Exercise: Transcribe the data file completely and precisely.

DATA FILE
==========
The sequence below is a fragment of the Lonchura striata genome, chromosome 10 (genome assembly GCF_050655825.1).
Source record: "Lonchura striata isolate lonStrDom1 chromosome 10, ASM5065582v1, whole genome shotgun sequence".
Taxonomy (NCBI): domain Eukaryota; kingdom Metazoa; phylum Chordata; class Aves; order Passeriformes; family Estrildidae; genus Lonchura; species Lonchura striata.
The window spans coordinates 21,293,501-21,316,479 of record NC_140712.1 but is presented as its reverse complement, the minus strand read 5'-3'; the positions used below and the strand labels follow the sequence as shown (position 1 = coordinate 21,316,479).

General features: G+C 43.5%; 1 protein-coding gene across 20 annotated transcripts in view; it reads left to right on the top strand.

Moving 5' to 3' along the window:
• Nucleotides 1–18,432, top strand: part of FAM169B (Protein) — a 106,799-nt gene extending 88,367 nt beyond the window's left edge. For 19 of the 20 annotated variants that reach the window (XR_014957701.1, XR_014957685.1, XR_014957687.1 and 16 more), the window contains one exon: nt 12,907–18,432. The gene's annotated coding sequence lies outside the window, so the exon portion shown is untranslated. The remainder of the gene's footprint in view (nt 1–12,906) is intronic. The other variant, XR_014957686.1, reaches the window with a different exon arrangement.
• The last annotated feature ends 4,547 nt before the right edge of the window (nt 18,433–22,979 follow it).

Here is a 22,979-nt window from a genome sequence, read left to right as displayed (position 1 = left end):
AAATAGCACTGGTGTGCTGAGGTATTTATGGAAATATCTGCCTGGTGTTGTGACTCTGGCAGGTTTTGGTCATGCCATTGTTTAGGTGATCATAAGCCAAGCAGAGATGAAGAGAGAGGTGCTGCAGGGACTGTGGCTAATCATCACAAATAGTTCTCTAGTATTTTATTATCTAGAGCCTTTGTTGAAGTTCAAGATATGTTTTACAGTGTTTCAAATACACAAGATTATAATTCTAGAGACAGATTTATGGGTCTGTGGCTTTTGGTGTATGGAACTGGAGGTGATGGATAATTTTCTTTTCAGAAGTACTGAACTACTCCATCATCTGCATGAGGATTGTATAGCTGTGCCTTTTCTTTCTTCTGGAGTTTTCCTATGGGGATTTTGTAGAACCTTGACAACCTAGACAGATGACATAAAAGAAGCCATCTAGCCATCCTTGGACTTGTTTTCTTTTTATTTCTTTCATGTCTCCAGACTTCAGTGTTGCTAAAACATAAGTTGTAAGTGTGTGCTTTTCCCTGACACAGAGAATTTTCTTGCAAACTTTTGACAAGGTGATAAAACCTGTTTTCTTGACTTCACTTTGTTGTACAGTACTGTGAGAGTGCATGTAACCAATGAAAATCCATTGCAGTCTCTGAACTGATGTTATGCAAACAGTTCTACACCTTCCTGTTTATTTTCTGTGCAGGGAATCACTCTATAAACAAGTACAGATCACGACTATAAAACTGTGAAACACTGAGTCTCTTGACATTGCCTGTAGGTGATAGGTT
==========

The sequence below is a fragment of the Lonchura striata genome, chromosome 10 (genome assembly GCF_050655825.1).
Source record: "Lonchura striata isolate lonStrDom1 chromosome 10, ASM5065582v1, whole genome shotgun sequence".
Taxonomy (NCBI): domain Eukaryota; kingdom Metazoa; phylum Chordata; class Aves; order Passeriformes; family Estrildidae; genus Lonchura; species Lonchura striata.
The window spans coordinates 21,293,501-21,316,479 of record NC_140712.1 but is presented as its reverse complement, the minus strand read 5'-3'; the positions used below and the strand labels follow the sequence as shown (position 1 = coordinate 21,316,479).

General features: G+C 43.5%; 1 protein-coding gene across 20 annotated transcripts in view; it reads left to right on the top strand.

Moving 5' to 3' along the window:
• Nucleotides 1–18,432, top strand: part of FAM169B (Protein) — a 106,799-nt gene extending 88,367 nt beyond the window's left edge. For 19 of the 20 annotated variants that reach the window (XR_014957701.1, XR_014957685.1, XR_014957687.1 and 16 more), the window contains one exon: nt 12,907–18,432. The gene's annotated coding sequence lies outside the window, so the exon portion shown is untranslated. The remainder of the gene's footprint in view (nt 1–12,906) is intronic. The other variant, XR_014957686.1, reaches the window with a different exon arrangement.
• The last annotated feature ends 4,547 nt before the right edge of the window (nt 18,433–22,979 follow it).

Here is a 22,979-nt window from a genome sequence, read left to right as displayed (position 1 = left end):
AAATAGCACTGGTGTGCTGAGGTATTTATGGAAATATCTGCCTGGTGTTGTGACTCTGGCAGGTTTTGGTCATGCCATTGTTTAGGTGATCATAAGCCAAGCAGAGATGAAGAGAGAGGTGCTGCAGGGACTGTGGCTAATCATCACAAATAGTTCTCTAGTATTTTATTATCTAGAGCCTTTGTTGAAGTTCAAGATATGTTTTACAGTGTTTCAAATACACAAGATTATAATTCTAGAGACAGATTTATGGGTCTGTGGCTTTTGGTGTATGGAACTGGAGGTGATGGATAATTTTCTTTTCAGAAGTACTGAACTACTCCATCATCTGCATGAGGATTGTATAGCTGTGCCTTTTCTTTCTTCTGGAGTTTTCCTATGGGGATTTTGTAGAACCTTGACAACCTAGACAGATGACATAAAAGAAGCCATCTAGCCATCCTTGGACTTGTTTTCTTTTTATTTCTTTCATGTCTCCAGACTTCAGTGTTGCTAAAACATAAGTTGTAAGTGTGTGCTTTTCCCTGACACAGAGAATTTTCTTGCAAACTTTTGACAAGGTGATAAAACCTGTTTTCTTGACTTCACTTTGTTGTACAGTACTGTGAGAGTGCATGTAACCAATGAAAATCCATTGCAGTCTCTGAACTGATGTTATGCAAACAGTTCTACACCTTCCTGTTTATTTTCTGTGCAGGGAATCACTCTATAAACAAGTACAGATCACGACTATAAAACTGTGAAACACTGAGTCTCTTGACATTGCCTGTAGGTGATAGGTT